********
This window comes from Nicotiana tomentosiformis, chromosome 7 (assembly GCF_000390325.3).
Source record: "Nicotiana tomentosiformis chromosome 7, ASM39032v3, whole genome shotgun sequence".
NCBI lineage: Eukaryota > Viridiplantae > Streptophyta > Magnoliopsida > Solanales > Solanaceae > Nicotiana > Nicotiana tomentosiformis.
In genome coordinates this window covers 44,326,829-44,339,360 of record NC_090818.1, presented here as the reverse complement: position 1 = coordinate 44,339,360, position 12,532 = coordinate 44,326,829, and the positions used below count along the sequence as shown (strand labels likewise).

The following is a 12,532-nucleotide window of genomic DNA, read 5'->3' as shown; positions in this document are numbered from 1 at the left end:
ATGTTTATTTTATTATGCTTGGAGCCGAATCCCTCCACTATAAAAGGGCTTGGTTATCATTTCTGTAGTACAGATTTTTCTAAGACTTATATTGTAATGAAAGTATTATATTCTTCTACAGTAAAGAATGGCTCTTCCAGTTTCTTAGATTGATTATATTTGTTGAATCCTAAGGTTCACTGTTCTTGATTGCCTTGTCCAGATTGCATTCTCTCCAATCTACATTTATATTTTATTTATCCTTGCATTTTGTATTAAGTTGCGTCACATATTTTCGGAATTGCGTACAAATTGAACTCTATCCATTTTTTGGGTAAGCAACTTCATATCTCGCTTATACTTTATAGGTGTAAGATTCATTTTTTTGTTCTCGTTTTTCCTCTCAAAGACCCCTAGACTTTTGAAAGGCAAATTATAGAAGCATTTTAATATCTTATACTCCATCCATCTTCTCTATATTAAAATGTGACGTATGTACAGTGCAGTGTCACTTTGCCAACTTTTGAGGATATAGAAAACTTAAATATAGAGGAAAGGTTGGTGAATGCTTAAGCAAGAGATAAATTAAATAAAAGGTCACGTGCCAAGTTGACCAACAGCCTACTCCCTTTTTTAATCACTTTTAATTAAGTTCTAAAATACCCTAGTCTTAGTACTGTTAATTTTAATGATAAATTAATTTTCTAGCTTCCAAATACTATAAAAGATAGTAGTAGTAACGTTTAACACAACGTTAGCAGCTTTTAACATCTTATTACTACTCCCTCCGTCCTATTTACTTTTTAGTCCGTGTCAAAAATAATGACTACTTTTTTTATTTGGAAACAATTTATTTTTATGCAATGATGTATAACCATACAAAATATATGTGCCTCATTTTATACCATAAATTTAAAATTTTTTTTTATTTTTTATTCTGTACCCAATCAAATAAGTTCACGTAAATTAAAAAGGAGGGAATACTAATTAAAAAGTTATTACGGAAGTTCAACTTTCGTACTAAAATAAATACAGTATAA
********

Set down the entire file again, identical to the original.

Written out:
This window comes from Nicotiana tomentosiformis, chromosome 7 (assembly GCF_000390325.3).
Source record: "Nicotiana tomentosiformis chromosome 7, ASM39032v3, whole genome shotgun sequence".
NCBI lineage: Eukaryota > Viridiplantae > Streptophyta > Magnoliopsida > Solanales > Solanaceae > Nicotiana > Nicotiana tomentosiformis.
In genome coordinates this window covers 44,326,829-44,339,360 of record NC_090818.1, presented here as the reverse complement: position 1 = coordinate 44,339,360, position 12,532 = coordinate 44,326,829, and the positions used below count along the sequence as shown (strand labels likewise).

The following is a 12,532-nucleotide window of genomic DNA, read 5'->3' as shown; positions in this document are numbered from 1 at the left end:
ATGTTTATTTTATTATGCTTGGAGCCGAATCCCTCCACTATAAAAGGGCTTGGTTATCATTTCTGTAGTACAGATTTTTCTAAGACTTATATTGTAATGAAAGTATTATATTCTTCTACAGTAAAGAATGGCTCTTCCAGTTTCTTAGATTGATTATATTTGTTGAATCCTAAGGTTCACTGTTCTTGATTGCCTTGTCCAGATTGCATTCTCTCCAATCTACATTTATATTTTATTTATCCTTGCATTTTGTATTAAGTTGCGTCACATATTTTCGGAATTGCGTACAAATTGAACTCTATCCATTTTTTGGGTAAGCAACTTCATATCTCGCTTATACTTTATAGGTGTAAGATTCATTTTTTTGTTCTCGTTTTTCCTCTCAAAGACCCCTAGACTTTTGAAAGGCAAATTATAGAAGCATTTTAATATCTTATACTCCATCCATCTTCTCTATATTAAAATGTGACGTATGTACAGTGCAGTGTCACTTTGCCAACTTTTGAGGATATAGAAAACTTAAATATAGAGGAAAGGTTGGTGAATGCTTAAGCAAGAGATAAATTAAATAAAAGGTCACGTGCCAAGTTGACCAACAGCCTACTCCCTTTTTTAATCACTTTTAATTAAGTTCTAAAATACCCTAGTCTTAGTACTGTTAATTTTAATGATAAATTAATTTTCTAGCTTCCAAATACTATAAAAGATAGTAGTAGTAACGTTTAACACAACGTTAGCAGCTTTTAACATCTTATTACTACTCCCTCCGTCCTATTTACTTTTTAGTCCGTGTCAAAAATAATGACTACTTTTTTTATTTGGAAACAATTTATTTTTATGCAATGATGTATAACCATACAAAATATATGTGCCTCATTTTATACCATAAATTTAAAATTTTTTTTTATTTTTTATTCTGTACCCAATCAAATAAGTTCACGTAAATTAAAAAGGAGGGAATACTAATTAAAAAGTTATTACGGAAGTTCAACTTTCGTACTAAAATAAATACAGTATAA